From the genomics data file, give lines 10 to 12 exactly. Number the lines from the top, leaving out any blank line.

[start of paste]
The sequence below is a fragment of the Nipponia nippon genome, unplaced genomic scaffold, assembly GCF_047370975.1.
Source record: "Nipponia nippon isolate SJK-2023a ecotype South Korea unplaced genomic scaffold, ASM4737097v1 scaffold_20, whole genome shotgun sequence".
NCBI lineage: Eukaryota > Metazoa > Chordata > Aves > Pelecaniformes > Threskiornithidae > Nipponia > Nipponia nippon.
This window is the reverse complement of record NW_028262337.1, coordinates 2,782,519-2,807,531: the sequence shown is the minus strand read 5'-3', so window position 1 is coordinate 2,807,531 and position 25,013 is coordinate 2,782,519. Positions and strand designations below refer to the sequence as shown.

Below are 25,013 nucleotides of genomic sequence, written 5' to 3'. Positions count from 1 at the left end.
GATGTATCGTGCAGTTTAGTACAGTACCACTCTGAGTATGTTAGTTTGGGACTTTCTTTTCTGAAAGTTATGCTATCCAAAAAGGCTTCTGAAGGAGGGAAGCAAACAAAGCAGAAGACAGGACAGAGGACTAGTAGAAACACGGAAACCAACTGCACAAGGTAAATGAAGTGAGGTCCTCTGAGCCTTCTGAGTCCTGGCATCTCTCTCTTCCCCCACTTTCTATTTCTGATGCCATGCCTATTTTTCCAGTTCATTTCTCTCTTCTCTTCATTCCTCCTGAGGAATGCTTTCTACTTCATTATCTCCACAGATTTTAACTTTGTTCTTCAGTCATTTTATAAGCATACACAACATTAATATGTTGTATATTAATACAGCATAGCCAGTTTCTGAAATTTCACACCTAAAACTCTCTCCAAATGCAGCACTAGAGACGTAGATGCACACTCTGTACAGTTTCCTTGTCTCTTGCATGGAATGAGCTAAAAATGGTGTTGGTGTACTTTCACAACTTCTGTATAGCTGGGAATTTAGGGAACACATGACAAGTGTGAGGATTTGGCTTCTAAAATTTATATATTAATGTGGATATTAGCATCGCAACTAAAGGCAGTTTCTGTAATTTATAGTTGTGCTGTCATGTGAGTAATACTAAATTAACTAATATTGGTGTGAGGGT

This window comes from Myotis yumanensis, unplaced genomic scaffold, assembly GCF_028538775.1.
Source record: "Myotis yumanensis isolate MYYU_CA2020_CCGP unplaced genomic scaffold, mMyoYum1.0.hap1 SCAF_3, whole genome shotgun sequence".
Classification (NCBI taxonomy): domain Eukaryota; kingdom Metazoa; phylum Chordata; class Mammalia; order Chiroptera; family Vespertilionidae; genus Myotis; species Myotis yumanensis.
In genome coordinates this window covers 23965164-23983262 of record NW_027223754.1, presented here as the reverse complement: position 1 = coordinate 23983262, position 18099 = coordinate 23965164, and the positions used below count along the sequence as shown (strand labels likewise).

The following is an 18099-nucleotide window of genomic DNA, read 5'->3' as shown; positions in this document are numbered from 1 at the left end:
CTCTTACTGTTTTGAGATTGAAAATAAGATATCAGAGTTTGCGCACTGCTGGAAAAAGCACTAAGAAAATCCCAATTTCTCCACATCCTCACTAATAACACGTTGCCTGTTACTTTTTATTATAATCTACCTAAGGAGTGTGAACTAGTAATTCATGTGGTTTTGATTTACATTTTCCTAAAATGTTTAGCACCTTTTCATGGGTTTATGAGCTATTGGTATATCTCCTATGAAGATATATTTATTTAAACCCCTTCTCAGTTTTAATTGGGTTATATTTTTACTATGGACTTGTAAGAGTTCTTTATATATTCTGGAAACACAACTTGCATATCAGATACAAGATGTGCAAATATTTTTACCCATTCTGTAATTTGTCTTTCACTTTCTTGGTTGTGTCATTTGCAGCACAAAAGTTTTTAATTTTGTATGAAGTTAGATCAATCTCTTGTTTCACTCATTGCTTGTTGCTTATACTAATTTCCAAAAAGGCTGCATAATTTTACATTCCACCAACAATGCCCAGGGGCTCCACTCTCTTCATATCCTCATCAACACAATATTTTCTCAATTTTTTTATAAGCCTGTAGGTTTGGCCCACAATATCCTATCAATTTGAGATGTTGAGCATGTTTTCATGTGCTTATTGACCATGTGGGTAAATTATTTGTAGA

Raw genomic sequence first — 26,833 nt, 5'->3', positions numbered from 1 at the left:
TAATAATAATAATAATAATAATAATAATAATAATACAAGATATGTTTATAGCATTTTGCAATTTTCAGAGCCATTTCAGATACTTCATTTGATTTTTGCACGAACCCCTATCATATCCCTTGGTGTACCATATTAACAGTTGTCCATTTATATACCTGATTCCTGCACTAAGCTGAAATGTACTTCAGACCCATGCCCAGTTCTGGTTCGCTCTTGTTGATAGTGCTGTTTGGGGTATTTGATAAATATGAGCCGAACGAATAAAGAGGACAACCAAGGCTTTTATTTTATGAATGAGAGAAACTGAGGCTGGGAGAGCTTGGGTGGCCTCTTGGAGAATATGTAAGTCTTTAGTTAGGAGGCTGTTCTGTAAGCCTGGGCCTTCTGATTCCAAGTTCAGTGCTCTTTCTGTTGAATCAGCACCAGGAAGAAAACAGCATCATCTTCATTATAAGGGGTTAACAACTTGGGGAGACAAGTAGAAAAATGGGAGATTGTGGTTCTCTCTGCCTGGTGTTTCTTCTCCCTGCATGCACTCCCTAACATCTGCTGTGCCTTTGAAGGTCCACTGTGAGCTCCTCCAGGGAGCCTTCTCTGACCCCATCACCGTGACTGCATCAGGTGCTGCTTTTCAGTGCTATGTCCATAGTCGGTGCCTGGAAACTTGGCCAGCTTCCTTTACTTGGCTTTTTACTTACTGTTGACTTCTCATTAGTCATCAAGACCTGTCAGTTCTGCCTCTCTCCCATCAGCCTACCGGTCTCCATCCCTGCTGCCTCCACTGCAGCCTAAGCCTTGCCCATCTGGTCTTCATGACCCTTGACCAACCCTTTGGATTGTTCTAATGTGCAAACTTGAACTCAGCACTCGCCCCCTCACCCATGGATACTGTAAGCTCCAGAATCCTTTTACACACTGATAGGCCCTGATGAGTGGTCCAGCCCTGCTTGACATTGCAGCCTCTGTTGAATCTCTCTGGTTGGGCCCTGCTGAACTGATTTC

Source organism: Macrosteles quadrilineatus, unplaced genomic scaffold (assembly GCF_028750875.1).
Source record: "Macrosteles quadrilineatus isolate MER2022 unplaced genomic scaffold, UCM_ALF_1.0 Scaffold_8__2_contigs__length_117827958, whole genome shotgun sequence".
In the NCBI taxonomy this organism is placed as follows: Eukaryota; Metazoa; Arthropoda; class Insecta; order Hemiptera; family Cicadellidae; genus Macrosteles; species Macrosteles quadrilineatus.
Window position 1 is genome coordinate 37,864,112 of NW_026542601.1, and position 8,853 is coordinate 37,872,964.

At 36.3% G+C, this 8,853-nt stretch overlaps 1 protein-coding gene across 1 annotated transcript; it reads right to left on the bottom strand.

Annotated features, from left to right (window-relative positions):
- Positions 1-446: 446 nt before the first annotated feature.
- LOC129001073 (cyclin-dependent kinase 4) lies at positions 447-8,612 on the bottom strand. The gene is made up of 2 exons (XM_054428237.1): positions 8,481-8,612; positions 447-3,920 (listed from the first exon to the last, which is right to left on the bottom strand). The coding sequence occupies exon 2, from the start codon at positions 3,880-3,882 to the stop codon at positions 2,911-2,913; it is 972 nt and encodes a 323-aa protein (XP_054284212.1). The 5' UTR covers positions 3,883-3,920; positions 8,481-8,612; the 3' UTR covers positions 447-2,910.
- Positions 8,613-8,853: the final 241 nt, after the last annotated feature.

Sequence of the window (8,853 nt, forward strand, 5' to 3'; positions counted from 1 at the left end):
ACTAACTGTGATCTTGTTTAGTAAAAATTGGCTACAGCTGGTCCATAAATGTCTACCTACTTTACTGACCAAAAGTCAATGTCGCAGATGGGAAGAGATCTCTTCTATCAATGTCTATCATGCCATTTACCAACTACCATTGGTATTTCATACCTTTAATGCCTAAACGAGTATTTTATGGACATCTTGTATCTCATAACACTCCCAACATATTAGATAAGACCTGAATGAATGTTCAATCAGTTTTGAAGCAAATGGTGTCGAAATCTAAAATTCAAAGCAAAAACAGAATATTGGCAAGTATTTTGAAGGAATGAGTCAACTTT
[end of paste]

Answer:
In genome coordinates this window covers 23965164-23983262 of record NW_027223754.1, presented here as the reverse complement: position 1 = coordinate 23983262, position 18099 = coordinate 23965164, and the positions used below count along the sequence as shown (strand labels likewise).

The following is an 18099-nucleotide window of genomic DNA, read 5'->3' as shown; positions in this document are numbered from 1 at the left end:
CTCTTACTGTTTTGAGATTGAAAATAAGATATCAGAGTTTGCGCACTGCTGGAAAAAGCACTAAGAAAATCCCAATTTCTCCACATCCTCACTAATAACACGTTGCCTGTTACTTTTTATTATAATCTACCTAAGGAGTGTGAACTAGTAATTCATGTGGTTTTGATTTACATTTTCCTAAAATGTTTAGCACCTTTTCATGGGTTTATGAGCTATTGGTATATCTCCTATGAAGATATATTTATTTAAACCCCTTCTCAGTTTTAATTGGGTTATATTTTTACTATGGACTTGTAAGAGTTCTTTATATATTCTGGAAACACAACTTGCATATCAGATACAAGATGTGCAAATATTTTTACCCATTCTGTAATTTGTCTTTCACTTTCTTGGTTGTGTCATTTGCAGCACAAAAGTTTTTAATTTTGTATGAAGTTAGATCAATCTCTTGTTTCACTCATTGCTTGTTGCTTATACTAATTTCCAAAAAGGCTGCATAATTTTACATTCCACCAACAATGCCCAGGGGCTCCACTCTCTTCATATCCTCATCAACACAATATTTTCTCAATTTTTTTATAAGCCTGTAGGTTTGGCCCACAATATCCTATCAATTTGAGATGTTGAGCATGTTTTCATGTGCTTATTGACCATGTGGGTAAATTATTTGTAGA